Carnival of the Capitalists
Welcome to this week's Carnival of the Capitalists hosted by Catallarchy. It's always a pleasure to participate in the best "carnival" in the blogosphere, and the entries have only gotten better this second time around. We have over 40 outstanding entries for your enjoyment this week. While you're here, take a look around this blog, especially at the "popular entries" on the sidebar.
Collaborate Marketing Services has a great post on the open-source model's application to marketing. It describes how the Internet has given rise to a new type of marketing in which consumers and product enthusiasts can participate, generating publicity via distributed networks.
They understand that their customers are clever, maybe cleverer than themselves and their agencies. So they want to tap into this talent.
And they understand, most importantly, that people are now in control of these brands that for so long have been wrapped up and locked in corporate safes.
Open Source marketeers also know it’s not as difficult or as dangerous as it sounds. That the greatest barriers are the mental ones built up during the reign of mass marketing and the TV. By setting some rough parameters and then challenging consumers to get involved, or co-create, they are already seeing some fantastic results.
Anita Campbell of Small Business Trends invites everyone to join in the discussion about capitalism versus communism and its impact on entrepreneurs in light of Bill Gates' recent comments about "modern day communists".
Warren Meyer of the Coyote Blog talks about why most defenders of the Kyoto treaty never really deal with the issues that cause him to oppose the treaty. Though he provides a comprehensive account of the argument against the Kyoto Treaty, the best argument he makes is of the costs and benefits of mandated CO2 limitations - something almost never discussed in the media.
* Even global warming activists admit that Kyoto will at best reduce temperatures 50 years from now by something like a tenth of a degree.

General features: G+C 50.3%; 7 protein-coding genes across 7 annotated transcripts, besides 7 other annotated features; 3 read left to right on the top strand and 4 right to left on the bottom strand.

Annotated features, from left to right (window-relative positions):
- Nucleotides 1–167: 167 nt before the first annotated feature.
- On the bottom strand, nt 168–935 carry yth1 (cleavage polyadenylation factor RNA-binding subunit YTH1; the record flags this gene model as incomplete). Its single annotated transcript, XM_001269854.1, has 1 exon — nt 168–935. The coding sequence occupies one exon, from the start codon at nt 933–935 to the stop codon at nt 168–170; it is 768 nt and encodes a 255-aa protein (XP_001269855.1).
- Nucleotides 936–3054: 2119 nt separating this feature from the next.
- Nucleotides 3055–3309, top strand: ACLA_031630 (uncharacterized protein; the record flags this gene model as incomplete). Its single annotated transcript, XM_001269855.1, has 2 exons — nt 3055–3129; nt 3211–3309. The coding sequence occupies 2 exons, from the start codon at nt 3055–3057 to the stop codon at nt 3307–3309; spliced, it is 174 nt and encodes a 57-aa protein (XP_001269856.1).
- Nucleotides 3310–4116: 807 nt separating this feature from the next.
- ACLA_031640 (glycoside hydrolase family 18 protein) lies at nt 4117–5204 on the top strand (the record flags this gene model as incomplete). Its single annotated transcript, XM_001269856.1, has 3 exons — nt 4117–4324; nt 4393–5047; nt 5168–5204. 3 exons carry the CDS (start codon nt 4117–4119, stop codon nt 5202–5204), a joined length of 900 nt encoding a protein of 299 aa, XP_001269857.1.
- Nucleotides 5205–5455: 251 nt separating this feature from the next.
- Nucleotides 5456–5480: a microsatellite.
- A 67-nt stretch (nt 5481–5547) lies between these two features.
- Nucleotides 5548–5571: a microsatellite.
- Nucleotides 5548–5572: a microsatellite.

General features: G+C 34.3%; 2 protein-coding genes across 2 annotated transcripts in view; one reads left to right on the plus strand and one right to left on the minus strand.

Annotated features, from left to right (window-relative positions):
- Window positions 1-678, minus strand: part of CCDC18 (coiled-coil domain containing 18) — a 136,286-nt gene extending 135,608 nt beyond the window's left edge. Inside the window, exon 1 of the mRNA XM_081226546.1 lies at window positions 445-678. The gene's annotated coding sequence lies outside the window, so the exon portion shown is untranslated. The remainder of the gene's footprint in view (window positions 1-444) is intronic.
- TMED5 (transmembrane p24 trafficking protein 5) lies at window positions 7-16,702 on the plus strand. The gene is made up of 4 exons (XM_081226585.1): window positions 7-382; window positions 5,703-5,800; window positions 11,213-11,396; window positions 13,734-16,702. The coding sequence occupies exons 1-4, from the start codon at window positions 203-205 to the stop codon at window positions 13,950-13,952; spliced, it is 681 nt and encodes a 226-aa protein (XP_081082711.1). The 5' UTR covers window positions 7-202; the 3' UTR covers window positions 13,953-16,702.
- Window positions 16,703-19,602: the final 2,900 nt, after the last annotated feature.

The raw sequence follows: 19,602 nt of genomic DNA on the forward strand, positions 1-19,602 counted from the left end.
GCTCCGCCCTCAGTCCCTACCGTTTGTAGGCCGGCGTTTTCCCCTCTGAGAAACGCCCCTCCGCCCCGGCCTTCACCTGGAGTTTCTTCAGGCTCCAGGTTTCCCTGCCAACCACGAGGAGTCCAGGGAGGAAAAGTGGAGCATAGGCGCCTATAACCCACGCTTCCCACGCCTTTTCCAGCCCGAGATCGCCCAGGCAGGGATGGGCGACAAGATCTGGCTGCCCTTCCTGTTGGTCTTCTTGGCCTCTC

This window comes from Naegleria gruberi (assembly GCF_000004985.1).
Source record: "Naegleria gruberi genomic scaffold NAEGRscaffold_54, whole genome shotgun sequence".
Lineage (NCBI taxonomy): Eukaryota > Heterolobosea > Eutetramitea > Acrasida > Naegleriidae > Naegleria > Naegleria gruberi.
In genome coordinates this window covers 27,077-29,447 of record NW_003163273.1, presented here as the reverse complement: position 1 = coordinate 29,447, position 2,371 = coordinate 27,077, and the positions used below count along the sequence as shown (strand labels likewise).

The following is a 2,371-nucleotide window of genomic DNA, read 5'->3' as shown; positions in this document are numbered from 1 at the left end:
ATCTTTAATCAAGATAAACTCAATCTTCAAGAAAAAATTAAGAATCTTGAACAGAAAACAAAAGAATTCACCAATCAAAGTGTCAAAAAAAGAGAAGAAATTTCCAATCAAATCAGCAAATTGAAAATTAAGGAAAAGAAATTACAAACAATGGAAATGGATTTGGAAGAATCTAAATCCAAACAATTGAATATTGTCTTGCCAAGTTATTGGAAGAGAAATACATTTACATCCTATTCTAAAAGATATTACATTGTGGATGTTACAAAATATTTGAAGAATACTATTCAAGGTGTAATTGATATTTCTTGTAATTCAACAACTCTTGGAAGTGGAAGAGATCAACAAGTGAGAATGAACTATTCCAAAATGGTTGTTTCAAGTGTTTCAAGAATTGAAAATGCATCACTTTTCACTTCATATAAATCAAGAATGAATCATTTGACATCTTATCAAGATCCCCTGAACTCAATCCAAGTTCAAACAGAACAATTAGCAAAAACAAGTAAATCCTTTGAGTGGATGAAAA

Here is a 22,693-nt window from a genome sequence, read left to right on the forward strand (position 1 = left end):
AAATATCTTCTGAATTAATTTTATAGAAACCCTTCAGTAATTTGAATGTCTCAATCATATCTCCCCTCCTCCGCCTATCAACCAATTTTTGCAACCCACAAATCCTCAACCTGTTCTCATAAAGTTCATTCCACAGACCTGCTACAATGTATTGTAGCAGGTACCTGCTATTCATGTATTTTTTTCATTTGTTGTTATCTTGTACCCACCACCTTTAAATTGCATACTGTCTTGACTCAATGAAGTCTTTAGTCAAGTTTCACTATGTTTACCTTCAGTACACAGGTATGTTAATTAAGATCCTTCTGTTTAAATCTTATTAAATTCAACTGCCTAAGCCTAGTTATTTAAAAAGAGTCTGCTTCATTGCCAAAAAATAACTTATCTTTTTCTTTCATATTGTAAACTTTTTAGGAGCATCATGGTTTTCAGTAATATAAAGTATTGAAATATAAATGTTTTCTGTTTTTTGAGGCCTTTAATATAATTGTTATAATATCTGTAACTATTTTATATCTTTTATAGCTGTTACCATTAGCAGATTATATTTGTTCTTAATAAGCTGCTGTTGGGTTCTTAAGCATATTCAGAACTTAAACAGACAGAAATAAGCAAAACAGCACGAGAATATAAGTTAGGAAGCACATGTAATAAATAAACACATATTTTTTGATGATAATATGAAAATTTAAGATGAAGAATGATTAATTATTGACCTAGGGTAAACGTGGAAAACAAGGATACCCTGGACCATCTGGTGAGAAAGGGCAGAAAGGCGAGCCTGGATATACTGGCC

* Whatever the benefit of reducing CO2 is, Kyoto takes one of the highest cost approaches (see study here). The main reason is fairly obvious based on the laws of diminishing returns: The cheapest place to reduce emissions is in the most inefficient countries, and vice versa. But Kyoto focuses all its reductions on the most efficient industrialized countries, so it is seeking reductions in the highest possible cost locations.
* Kyoto is mainly a slam-America treaty. The way it was constructed, with its 1990 reference date, was cleverly chosen to put most of the burden on the US. The US has experienced fabulous growth since 1990, while Japan and European nations have experienced slow growth as well as structural changes that make the target artificially easy to reach for them (see more here). Fast growth developing countries are excluded from the treaty entirely.
Russell Buckley of the Mobile Technology Weblog writes about the downside of viral marketing campaigns by showing a few examples in which fans of certain products create homemade advertisements that have the potential to damage brand names.
Wayne Hurlbert of Blog Business World gives a basic overview of blogs and then describes various search engine optimization techniques that can be used by bloggers.
Frank Scavo of The Enterprise System Spectator looks at the high fees that software vendors are charging for software maintenance and tactics that corporate buyers can use to lower them.